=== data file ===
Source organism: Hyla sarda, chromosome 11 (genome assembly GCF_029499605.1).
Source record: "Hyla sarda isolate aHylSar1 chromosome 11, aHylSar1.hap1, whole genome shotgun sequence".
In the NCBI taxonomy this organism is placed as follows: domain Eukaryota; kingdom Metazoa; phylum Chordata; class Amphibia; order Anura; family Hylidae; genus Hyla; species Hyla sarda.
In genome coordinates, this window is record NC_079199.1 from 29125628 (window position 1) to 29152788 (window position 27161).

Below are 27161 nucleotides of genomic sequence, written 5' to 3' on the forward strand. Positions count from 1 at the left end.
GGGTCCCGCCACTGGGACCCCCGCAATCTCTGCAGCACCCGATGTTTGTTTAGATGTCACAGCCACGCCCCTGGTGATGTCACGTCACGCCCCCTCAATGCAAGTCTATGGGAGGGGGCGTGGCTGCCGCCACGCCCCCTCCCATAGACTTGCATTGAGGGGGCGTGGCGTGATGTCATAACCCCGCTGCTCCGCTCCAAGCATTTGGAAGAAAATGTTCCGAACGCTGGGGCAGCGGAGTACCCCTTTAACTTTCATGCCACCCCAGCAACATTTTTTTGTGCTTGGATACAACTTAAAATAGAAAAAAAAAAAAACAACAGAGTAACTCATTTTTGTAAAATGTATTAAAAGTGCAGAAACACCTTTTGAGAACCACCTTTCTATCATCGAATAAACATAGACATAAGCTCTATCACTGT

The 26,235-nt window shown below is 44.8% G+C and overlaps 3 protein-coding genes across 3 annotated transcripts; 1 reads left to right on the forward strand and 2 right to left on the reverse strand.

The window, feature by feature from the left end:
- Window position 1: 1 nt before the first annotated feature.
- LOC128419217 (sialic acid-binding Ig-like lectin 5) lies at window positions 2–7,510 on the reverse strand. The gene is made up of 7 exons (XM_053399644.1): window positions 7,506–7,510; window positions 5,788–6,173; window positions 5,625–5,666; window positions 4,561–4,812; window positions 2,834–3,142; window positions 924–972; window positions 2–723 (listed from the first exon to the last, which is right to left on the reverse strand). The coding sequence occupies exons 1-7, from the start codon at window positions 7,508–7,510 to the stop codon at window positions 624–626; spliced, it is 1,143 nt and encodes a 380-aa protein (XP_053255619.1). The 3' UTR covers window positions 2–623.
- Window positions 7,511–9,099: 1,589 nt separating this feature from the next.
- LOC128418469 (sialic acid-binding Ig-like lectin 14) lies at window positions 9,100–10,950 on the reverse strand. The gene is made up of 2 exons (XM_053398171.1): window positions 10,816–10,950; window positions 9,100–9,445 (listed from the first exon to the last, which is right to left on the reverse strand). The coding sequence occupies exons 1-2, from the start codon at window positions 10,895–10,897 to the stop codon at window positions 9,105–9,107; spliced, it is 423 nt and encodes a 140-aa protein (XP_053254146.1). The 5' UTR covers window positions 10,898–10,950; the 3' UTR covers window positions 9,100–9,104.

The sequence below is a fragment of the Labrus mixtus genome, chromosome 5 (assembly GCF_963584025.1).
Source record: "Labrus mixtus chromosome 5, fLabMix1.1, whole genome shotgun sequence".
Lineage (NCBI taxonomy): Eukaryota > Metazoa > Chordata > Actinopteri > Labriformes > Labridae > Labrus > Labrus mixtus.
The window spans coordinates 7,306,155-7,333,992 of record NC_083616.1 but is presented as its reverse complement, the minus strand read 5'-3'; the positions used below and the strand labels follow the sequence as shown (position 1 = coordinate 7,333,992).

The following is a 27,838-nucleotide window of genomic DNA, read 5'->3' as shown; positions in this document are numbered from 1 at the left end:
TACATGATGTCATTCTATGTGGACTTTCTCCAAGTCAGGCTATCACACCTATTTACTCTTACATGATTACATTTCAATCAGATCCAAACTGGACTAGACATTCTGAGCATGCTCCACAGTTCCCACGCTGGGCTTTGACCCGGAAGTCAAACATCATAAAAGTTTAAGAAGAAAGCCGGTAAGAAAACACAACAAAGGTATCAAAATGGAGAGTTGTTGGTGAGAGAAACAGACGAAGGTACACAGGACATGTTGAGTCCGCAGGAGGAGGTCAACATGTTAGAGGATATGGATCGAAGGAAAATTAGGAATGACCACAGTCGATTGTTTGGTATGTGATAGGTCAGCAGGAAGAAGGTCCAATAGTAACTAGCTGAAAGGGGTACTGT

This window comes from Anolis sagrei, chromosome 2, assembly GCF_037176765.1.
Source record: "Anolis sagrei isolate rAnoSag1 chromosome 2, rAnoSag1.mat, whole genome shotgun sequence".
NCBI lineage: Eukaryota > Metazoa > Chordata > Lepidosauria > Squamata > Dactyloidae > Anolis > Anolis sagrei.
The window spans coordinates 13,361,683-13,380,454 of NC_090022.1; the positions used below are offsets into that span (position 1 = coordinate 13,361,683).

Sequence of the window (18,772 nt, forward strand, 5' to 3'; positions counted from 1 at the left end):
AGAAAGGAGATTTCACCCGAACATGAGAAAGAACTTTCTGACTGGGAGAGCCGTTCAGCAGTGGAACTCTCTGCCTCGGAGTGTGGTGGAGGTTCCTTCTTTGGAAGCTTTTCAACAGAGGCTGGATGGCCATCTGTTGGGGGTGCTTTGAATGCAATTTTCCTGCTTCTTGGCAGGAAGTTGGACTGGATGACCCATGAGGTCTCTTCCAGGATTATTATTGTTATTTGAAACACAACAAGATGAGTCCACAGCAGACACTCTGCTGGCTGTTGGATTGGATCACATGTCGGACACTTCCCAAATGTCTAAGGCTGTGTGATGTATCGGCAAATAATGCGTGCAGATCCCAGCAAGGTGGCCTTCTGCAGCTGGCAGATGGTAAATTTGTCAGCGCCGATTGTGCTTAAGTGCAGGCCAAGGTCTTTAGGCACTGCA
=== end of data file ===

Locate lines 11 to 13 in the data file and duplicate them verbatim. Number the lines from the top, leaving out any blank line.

- Window positions 7,511–9,099: 1,589 nt separating this feature from the next.
- LOC128418469 (sialic acid-binding Ig-like lectin 14) lies at window positions 9,100–10,950 on the reverse strand. The gene is made up of 2 exons (XM_053398171.1): window positions 10,816–10,950; window positions 9,100–9,445 (listed from the first exon to the last, which is right to left on the reverse strand). The coding sequence occupies exons 1-2, from the start codon at window positions 10,895–10,897 to the stop codon at window positions 9,105–9,107; spliced, it is 423 nt and encodes a 140-aa protein (XP_053254146.1). The 5' UTR covers window positions 10,898–10,950; the 3' UTR covers window positions 9,100–9,104.

The sequence below is a fragment of the Labrus mixtus genome, chromosome 5 (assembly GCF_963584025.1).